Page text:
Trump’s payroll tax holiday could be overturned by Senate – Forbes Advisor

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President Trump’s tax holiday for American workers began this month, but the executive order granting the leave period may soon be challenged in Congress.

In response to congressional leaders who are still arguing over the budget for the next stimulus package, Trump announced four executive orders at an August 8 briefing. But the Government Accountability Office (GAO) has indicated that Congress could cancel the payroll tax holiday, which has been criticized for providing only temporary cash flow to workers that will eventually flow back to the federal government.

Trump payroll tax holiday details

Trump’s executive order orders the secretary of the treasury to defer certain tax obligations on wages.

Any employee who is paid less than $ 4,000 pre-tax per bi-weekly pay period is eligible.

The deferral period is from September 1 to December 31, 2020.

Typically, employees and employers each pay half of the 12.4% Social Security tax owed for each worker. But under the decree, employers can choose to abstain from withholding the 6.2% of employees for social security, but must still contribute their own share for each worker.

Deferred amounts will not incur penalties or interest, according to Trump’s order.

But guidelines issued by the IRS on Aug. 28 specify that deferred payroll taxes must be repaid between Jan. 1 and April 30, 2021. Any tax that is not refunded in this window will be subject to interest and tax. penalties. Employers could collect these penalties from their employees if necessary, according to the announcement.

Workers who see their wages increase this fall could see double the social security tax withheld from their wages in early 2021 to repay the deferral. But due to the lack of guidance on exactly how workers will be expected to reimburse deferred payroll tax, many employers are expected to continue withholding taxes as usual during the holidays.

In a scathing criticism of the Trump administration, the US House of Representatives refused to extend the tax holiday to its employees. Many large companies, including Costco and JPMorgan Chase, have also refused to implement it.

But many federal government employees will notice a difference in their paychecks from those issued in mid-September. This includes enlisted military personnel, as well as civilian employees of the Department of Defense and other federal agencies.

You will probably have to repay the deferred taxes

The president has the power to defer payroll taxes because he made a nationwide declaration of emergency in March. In the event of a state of emergency, the Secretary of the Treasury may make changes to the liability of taxpayers.

But it’s up to Congress to decide whether or not to permanently cancel deferred payroll taxes. Congress might also be able to cancel the holidays altogether, thanks to advice from GAO.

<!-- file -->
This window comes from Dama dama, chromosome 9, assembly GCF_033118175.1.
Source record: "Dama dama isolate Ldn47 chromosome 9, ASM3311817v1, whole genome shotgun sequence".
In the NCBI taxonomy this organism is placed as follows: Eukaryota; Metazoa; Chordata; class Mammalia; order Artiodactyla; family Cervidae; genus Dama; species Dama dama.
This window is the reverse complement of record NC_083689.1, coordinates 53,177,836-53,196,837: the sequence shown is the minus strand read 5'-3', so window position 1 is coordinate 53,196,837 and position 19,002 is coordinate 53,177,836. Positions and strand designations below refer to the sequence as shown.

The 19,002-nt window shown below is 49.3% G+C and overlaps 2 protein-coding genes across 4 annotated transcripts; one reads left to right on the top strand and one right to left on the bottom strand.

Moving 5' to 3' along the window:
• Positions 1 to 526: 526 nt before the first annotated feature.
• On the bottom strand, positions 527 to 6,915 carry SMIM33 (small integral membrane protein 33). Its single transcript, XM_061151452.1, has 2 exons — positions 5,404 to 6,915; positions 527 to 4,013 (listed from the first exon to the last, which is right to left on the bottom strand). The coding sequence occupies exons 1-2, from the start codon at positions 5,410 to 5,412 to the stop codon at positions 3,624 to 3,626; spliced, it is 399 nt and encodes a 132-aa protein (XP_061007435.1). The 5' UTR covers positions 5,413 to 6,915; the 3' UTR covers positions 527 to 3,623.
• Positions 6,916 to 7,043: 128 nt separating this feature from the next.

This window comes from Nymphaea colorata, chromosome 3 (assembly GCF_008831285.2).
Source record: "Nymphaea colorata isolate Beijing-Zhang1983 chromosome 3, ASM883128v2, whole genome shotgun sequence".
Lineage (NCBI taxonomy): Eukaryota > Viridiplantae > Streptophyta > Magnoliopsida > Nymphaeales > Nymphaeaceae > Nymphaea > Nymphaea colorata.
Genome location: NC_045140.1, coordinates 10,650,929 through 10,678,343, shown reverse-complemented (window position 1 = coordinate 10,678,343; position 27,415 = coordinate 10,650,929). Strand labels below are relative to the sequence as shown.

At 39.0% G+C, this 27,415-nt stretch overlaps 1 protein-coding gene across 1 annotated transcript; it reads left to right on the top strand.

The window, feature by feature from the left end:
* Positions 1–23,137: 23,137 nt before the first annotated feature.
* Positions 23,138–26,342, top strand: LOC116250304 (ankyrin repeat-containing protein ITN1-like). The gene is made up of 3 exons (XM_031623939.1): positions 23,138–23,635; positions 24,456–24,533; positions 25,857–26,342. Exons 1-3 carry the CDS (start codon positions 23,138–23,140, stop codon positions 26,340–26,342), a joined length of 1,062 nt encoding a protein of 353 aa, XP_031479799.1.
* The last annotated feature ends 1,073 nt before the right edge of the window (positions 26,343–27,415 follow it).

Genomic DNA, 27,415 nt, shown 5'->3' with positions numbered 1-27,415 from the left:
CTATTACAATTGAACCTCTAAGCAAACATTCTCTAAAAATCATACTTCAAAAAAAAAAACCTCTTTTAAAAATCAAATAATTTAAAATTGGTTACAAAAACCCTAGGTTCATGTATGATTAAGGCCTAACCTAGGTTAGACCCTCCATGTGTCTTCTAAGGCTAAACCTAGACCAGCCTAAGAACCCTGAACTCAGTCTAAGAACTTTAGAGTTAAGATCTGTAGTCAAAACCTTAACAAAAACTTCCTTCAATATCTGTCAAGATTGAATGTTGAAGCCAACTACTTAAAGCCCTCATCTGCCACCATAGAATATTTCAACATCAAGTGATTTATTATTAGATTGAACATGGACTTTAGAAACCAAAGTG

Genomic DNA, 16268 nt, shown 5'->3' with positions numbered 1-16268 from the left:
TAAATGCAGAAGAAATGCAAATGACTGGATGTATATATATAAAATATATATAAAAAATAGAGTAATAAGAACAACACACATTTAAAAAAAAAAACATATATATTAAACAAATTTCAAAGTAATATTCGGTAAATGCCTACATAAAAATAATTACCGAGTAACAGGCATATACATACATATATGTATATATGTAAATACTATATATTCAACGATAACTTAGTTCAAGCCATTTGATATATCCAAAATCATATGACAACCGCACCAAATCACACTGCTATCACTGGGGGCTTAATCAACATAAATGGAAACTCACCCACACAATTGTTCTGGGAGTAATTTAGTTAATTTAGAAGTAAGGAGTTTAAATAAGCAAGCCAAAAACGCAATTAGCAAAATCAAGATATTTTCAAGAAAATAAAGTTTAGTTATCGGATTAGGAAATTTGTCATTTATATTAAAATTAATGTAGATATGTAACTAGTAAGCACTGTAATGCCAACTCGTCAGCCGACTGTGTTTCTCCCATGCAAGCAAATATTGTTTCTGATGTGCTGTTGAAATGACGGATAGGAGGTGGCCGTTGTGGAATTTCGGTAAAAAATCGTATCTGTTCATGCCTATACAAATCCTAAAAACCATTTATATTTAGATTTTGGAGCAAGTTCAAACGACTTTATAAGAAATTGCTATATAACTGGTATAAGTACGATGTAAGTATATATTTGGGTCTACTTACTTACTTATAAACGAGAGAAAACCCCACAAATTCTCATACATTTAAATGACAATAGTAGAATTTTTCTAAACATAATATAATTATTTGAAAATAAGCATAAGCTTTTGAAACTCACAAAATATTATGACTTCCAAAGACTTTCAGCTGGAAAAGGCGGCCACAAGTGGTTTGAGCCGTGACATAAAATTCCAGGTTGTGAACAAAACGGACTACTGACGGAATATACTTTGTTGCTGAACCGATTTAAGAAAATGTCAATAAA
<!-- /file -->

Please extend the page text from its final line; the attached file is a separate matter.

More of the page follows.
In a letter to Democratic leaders this week, the GAO explained that the payroll tax holiday order falls under the Congressional Review Act. This means that the Senate could vote to rescind the order if 30 senators sign to request a vote.

But with a Republican majority in the Senate, it’s unclear whether Democrats can muster enough support to force a vote to overturn the rule. And President Trump, a long-time supporter of permanent payroll tax cuts, is likely to veto a successful vote to overturn the order.

In the meantime, payroll tax deferral is still being pushed back by industry executives.

Last month, the United States Chamber of Commerce and more than 30 business groups signed a letter expressing frustration at the vague guidelines for deferral of payroll taxes and urged the White House and Congress to rescind deferred taxes. “Under a simple deferral, employees would end up with a big tax bill in 2021,” the letter said. “Many of our members find it unfair for employees to make a decision that would impose a big tax bill on them next year. “

Potential long-term impact of reduced payroll taxes

President Trump not only wants a payroll tax holiday, he is considering lasting cuts if he is re-elected.

“If I am victorious on November 3, I plan to cancel these taxes and permanently reduce social charges,” he said when signing his decrees on August 8.

But while a payroll tax cut would increase workers’ paycheques, it only helps people who are currently working. The national unemployment rate stands at 8.4%, after peaking at 14.7% in April.

Opponents of a payroll tax deferral say it’s not enough to support the U.S. economy at a time when so many are unemployed. While people earning paychecks would see a slight increase, the deferred amount is unlikely to match the amount they could receive through a one-time cash payment like the economic impact payments allowed by the CARES Act.

And it’s unclear how Trump plans to fund Social Security without payroll taxes. “The payroll tax goes to programs that Congress has promised the American people,” said Carl Tobias, professor at the University of Richmond law school.

If payroll taxes were phased out without a new source of funding for Social Security, the fund could run out by mid-2023, according to a recent letter from Stephen Goss, chief social security actuary, to Senate Democrats. .

The last time Americans received a payroll tax cut was in 2011, when the Obama administration cut employee payroll taxes by 2%. The unemployment rate that year, following the Great Recession, hovered around 9%.

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